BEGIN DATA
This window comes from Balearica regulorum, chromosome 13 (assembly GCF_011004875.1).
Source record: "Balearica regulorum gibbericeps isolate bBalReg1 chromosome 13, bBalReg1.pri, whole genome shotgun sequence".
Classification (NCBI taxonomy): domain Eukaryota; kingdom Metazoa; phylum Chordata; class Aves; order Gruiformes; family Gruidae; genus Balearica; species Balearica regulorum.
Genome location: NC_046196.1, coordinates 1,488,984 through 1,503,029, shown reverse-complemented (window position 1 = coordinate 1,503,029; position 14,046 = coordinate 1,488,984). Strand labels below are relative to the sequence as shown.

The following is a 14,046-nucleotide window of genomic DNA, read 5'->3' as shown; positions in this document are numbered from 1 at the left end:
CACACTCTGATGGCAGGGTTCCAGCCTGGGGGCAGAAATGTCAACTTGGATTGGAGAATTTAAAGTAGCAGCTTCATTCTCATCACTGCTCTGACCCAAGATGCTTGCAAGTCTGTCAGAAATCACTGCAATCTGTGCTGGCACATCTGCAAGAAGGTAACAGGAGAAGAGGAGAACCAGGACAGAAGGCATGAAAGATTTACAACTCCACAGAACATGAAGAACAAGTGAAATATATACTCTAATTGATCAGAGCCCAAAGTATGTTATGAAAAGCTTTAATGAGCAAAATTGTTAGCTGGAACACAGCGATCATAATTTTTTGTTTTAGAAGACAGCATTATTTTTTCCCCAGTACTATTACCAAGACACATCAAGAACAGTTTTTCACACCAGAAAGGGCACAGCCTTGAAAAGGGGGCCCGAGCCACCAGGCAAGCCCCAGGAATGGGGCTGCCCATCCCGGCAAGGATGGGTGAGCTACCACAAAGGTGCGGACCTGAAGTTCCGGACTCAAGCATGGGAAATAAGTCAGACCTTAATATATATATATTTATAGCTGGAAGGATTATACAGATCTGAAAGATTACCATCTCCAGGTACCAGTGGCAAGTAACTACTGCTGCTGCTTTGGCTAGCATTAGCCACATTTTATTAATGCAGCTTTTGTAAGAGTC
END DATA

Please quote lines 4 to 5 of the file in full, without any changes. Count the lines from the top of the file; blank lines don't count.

Genome location: NC_046196.1, coordinates 1,488,984 through 1,503,029, shown reverse-complemented (window position 1 = coordinate 1,503,029; position 14,046 = coordinate 1,488,984). Strand labels below are relative to the sequence as shown.

The following is a 14,046-nucleotide window of genomic DNA, read 5'->3' as shown; positions in this document are numbered from 1 at the left end: